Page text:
As far as buildings go, we’re definitely one of the younger nations in the world. But despite our youth, Australia is full of spooky stories of ghosts and horrible histories. You just have to to know where to look…
Where: Princess Theatre, Melbourne, VIC
Who: Frederick Federici
What: It’s one of Melbourne’s favourite legends, and for good reason: it features the iconic Princess Theatre which is frequently used to showcase some of the world’s biggest musical productions today.
The year is 1888 and one of Melbourne’s most famed opera singers Federici is hitting a high note before dramatically sinking into the stage on a mechanical lever. On the way, he has a heart attack and dies on the scene, literally. However, the rest of the cast have not learned of his death yet, and since Federici appears to bow with them as the curtain closes, no one realises anything is wrong. Until, that is, a doctor announced Federici’s death as being prior to the curtain close.
How was he up on stage bowing? Melburnians believe it to be his ghost, which is still sighted today. In fact, Federici reportedly makes regular appearances at the theatre, giving drama lovers an extra reason to catch a show.
Where: National Film and Sound Archive, Canberra, ACT
What: It might now be the National Film and Sound Archive… but long before it was re-purposed, this Canberra building was the Australian Institute of Anatomy, which also served as a morgue.
During its time as a morgue, the building witnessed hundreds of gory forensic examinations such as Ned Kelly’s skull and Phar Lap’s heart. And though the building has a brand new look now, there’s no stopping the reported poltergeists who supposedly haunt the downstairs corridor. Down here, much paranormal phenomena has been reported including employees being pinned against walls by an invisible force, various spirits roaming the floors, and a spectre that makes a mess of the place by throwing around old metal film containers.
Where: Devil’s Pool, Babinda, QLD
What: According to Aboriginal Legend, the stunning natural site of Babinda Boulders near Cairns is haunted by the ghost of a young, broken-hearted girl called Oolana.
For whatever reason, Oolana was torn away and forbidden from seeing her lover… so rather spend a lifetime without true love, she threw herself into the waters within the rocks, also known as the Devil’s Pool. Ever since, more than 17 young men have died in these exact waters… and folklore tells us this is Oolana luring them into the rocks that lie below, to stay with her for eternity.
Where: Port Arthur, TAS
Who: Convicts and victims of the massacre
What: Port Arthur is known as the site of the horrible massacre of 35 people that shocked the nation. But even before the time of Martin Bryant, the site had a vicious history.
Previously known as ‘Hell on Earth’, Port Arthur was well known to be one of the most violent and unjust prisons in the entire British empire. Home to misbehaving convicts for 47 years, the settlement saw more than 1,000 people put to death within the walls… so between two lots of horrible histories, it’s no surprise that that area is frequented by ghost sightings.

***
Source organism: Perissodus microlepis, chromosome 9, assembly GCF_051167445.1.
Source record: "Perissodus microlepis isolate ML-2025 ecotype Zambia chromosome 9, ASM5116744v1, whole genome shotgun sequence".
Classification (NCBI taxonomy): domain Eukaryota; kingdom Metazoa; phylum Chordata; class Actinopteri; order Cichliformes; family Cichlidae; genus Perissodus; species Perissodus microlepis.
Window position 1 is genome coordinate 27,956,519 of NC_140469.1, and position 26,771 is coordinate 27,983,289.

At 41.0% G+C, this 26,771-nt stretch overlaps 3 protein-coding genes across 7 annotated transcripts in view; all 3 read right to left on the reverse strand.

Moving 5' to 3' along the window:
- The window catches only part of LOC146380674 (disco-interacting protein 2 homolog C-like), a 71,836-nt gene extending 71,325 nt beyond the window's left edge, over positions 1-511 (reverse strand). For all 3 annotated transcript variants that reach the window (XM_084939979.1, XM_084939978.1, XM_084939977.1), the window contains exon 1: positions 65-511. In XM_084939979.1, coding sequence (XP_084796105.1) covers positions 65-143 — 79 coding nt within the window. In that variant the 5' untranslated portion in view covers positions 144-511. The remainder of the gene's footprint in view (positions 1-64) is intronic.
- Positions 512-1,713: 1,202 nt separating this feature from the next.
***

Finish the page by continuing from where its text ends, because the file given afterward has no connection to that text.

In fact, the museum today is so used to visitors putting in reports of ghosts, they’ve created their own ‘unusual occurrence’ form to make it even easier to keep track of paranormal activity.
Where: Dreamworld, Gold Coast, QLD
Who: A little girl and a 19th Century gold prospector
What: Dreamworld may be a place of fun and excitement, but it’s a little known fact that there is supposedly much more happening behind the scenes – and when the doors close for the day, the ghosts come out to play.
For years, the infamous Big Brother house was located in the bushland behind Dreamworld, and producers of the show often reported seeing and hearing a little girl wandering around the area.
Besides creepy little girl ghosts, employees of the theme park itself have seen regular appearances of a 19th Century gold prospector who was killed by a buzzsaw in the area. He makes such frequent appearances that they’ve named him Jack Darke, and he could very well be the reason behind the Buzzsaw ride, which takes precedence at the front of the park.
Where: Q Station, Sydney, NSW
Who: The disease-ridden patients who died in the building
What: Things don’t get much more grim than the history of Sydney’s Q Station. For more than 150 years, it was home to immigrants in Australia who were plagued with deadly and infectious diseases. The idea behind it all was that people with diseases would be isolated to avoid the spread of disease… but the reality was that most of the people who entered the building would never come out.
In addition to ghostly sightings, objects moving on their own, and weird visions in developed photos, the creepiest activity is the spirit of a mortician in a top hat, who is frequently reported to be seen patrolling the grounds at night.
Love exploring alternative sides of our fascinating country? Check out our activity deals and see Australia from a whole new perspective.